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Fares petition launched as Transport Secretary’s Jag proves cheaper than the train

13 July 2011
Swapping his Jaguar for a train ticket would nearly double the cost of Transport Secretary Philip Hammond’s daily commute – despite producing four times less carbon emissions – according to campaigners launching a national petition against unfair fares today.  

Fair Fares Now is using the example of the transport secretary’s round trip from his home in Surrey to Westminster to highlight the spiralling cost of rail fares, which are now rising four times faster than wages. As well as the petition, a summer of protests at 40 key commuter stations will see MPs meeting local campaigners and hearing first-hand from passengers in their constituency struggling with transport costs.

With the Government currently reviewing the whole rail fares structure, the petition aims to let ministers know how unpopular and damaging year-on-year fare hikes are. It calls on the Government to reverse its decision to raise fares by 28 per cent over the next four years in favour of more affordable, straightforward tickets that provide good value for money and encourage people to choose the train. Campaigners point out that rail fares, which are linked to inflation, will rise far more than the Government had bargained for due to unexpectedly high inflation rates.

Fair Fares Now is a national campaign from sustainable transport charity Campaign for Better Transport. Alexandra Woodsworth, Campaign for Better Transport’s public transport campaigner, said:

“Ministers have rushed to provide help for motorists to cope with rising fuel prices, but they are hitting train travellers with astronomical fare hikes. This is a deeply unfair blow to rail commuters and others who rely on public transport. Everyone is struggling with rising costs, not just drivers. The Government is reviewing its policy on train fares at the moment and our campaign this summer will show how just how many people oppose their punitive fare hikes.”

People can sign the online petition here.

Notes to Editors

1. Single journeys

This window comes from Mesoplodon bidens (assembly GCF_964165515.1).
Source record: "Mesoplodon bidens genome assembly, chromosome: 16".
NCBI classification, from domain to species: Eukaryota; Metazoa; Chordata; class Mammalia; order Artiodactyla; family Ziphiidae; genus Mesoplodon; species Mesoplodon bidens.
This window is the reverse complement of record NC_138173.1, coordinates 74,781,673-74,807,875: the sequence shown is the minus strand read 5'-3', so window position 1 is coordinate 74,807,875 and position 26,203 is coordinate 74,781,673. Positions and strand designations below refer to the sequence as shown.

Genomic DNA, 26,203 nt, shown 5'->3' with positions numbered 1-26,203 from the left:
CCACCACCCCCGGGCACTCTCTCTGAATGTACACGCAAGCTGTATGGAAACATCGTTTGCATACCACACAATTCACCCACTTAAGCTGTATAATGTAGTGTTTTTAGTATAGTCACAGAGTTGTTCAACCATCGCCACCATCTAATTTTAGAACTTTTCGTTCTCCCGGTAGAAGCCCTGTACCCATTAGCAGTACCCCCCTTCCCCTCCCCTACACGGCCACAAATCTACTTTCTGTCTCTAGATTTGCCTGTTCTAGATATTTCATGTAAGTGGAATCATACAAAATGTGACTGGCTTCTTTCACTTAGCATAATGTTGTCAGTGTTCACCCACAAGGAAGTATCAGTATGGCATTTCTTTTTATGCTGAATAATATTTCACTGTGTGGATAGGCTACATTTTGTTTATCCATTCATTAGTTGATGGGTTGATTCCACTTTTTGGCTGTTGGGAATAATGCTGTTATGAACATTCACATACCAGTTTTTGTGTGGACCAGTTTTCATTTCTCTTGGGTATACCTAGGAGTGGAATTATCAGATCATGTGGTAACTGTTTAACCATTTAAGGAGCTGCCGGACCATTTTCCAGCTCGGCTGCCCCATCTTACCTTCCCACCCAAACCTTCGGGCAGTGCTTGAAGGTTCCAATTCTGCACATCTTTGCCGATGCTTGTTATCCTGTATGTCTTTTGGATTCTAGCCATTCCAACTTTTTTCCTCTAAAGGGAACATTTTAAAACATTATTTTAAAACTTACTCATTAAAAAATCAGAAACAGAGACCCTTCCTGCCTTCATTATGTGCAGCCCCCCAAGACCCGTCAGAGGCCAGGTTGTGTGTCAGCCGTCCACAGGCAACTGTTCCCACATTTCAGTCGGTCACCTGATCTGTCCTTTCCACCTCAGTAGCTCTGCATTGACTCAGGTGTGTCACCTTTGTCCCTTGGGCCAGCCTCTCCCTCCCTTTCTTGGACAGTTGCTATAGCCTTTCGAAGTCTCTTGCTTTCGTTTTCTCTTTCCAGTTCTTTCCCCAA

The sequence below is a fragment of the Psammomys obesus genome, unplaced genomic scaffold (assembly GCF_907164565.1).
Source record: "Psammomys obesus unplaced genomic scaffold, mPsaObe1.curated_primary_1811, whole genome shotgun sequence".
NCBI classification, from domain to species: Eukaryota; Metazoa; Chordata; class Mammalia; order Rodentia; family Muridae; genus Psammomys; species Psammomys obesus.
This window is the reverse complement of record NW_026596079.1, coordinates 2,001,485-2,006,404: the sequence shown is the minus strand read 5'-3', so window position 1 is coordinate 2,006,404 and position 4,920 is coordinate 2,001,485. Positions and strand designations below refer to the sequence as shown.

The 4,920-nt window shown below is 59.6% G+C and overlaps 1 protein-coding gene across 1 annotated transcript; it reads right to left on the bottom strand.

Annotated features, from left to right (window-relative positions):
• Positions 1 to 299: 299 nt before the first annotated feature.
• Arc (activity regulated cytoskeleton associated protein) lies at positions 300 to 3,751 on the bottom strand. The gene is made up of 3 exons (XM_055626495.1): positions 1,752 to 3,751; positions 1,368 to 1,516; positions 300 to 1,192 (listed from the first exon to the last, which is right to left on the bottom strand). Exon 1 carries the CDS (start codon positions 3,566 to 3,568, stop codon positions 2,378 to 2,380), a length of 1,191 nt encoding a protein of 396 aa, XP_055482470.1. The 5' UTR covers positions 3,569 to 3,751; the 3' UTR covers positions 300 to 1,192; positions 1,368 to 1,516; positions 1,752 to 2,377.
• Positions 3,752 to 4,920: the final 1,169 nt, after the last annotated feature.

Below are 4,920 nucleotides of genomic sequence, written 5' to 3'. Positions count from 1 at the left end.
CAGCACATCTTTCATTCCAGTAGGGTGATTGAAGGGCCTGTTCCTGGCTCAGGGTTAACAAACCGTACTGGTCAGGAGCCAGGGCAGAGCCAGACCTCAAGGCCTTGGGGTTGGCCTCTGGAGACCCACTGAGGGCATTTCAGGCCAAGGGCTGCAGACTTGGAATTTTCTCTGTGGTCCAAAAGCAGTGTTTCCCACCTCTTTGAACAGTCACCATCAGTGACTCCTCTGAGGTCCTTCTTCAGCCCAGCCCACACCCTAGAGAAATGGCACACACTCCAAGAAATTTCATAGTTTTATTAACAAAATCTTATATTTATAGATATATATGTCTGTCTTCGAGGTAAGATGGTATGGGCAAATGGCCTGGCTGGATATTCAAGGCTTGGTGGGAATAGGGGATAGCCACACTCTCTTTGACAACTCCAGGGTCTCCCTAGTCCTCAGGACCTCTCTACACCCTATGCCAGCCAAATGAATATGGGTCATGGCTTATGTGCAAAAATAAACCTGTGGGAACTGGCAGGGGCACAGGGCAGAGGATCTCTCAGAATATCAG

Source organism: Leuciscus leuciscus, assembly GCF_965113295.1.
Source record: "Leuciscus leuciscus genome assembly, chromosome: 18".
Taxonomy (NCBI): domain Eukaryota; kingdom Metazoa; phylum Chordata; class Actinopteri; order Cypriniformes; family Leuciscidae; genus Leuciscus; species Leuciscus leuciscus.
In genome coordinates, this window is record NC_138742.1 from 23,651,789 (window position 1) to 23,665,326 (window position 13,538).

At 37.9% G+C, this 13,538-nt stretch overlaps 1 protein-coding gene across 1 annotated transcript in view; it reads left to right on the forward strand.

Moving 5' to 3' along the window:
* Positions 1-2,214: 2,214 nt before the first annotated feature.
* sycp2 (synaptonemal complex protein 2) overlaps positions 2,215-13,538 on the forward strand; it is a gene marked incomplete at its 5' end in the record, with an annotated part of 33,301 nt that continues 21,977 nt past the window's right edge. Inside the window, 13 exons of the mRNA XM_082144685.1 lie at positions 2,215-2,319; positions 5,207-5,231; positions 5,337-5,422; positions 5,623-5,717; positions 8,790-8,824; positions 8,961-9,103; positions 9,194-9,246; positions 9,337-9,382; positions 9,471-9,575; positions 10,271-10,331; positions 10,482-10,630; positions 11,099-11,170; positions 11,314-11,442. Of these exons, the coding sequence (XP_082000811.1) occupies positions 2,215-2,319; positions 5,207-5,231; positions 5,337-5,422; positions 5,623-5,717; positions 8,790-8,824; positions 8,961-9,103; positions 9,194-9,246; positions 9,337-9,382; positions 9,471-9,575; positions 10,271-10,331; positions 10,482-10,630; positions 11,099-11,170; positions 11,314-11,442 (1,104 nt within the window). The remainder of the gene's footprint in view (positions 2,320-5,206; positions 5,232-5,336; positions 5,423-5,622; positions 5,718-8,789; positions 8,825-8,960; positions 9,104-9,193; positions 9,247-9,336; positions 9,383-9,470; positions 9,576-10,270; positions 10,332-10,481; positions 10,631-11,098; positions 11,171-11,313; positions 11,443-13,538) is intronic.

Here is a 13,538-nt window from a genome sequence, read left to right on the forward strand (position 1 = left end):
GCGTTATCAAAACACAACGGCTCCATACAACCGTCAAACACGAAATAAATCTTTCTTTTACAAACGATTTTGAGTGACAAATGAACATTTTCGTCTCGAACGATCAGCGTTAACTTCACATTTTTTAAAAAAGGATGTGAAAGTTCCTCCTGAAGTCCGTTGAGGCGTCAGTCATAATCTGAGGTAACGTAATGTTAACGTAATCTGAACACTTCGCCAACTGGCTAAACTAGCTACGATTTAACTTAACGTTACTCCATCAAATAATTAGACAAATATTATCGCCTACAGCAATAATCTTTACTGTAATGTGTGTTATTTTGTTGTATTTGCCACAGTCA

A peak time ticket from Woking to London terminals is £9.40. A 27 mile train journey emits 2.3 kg of CO2.
Diesel fuel for the 27 mile journey, given that a 2011 Jaguar XJ saloon with diesel engine gets 35 miles to the gallon, costs £4.95. The Jaguar emits 9.2 kg of CO2 for the same journey.
When running costs such as repairs are taken into account as well as fuel, the journey by Jaguar costs £8.82 – still cheaper than the equivalent peak time train journey.

Annual commuting
If the Woking-London journey were done twice a day for 230 working days per year, the fuel costs would be £2, 277. An annual season train ticket from Woking to London costs £3,268.00

Fuel consumption and carbon emissions data were obtained from the Vehicle Certification Agency. Running costs data were obtained from the AA. Carbon emissions for train travel were obtained from Transport Direct. Ticket prices from National Rail Enquiries.

2. The rising cost of a season ticket from Ashford International to London using the high speed route in absolute terms and in relation to predicted income:
•    2011 - £5,192 or 25.8 per cent of the average salary
•    2012 - £5,612 or 27.3 per cent of the forecast average salary for 2012
•    2015 - £6,665 or 28.6 per cent of the forecast average salary for 2015

Examples of other fares in London and the South East

Examples of fares elsewhere 

3. According to the latest wage and inflation forecasts from The Office for Budget Responsibility, average earnings for 2012 will increase by 2.2 per cent. Regulated rail fares on the other hand will increase by an average of 6 per cent (3 times faster than wages) in Scotland and 8 per cent in England and Wales (4 times faster than wages).

4. Campaign for Better Transport launched the Fair Fares Now campaign in January to call for cheaper, simpler, fairer rail ticketing. Visit the website for more information www.fairfaresnow.org.uk

5. MPs have tabled early day motion #1577, which calls on the Government to honour its commitment to fair pricing for rail travel, and review its decision to raise fares by 3 per cent above inflation from January 2012.

6. Campaign for Better Transport is the UK's leading authority on sustainable transport. We champion transport solutions that improve people's lives and reduce environmental damage. Our campaigns push innovative, practical policies at local and national levels. Campaign for Better Transport Charitable Trust is a registered charity (1101929).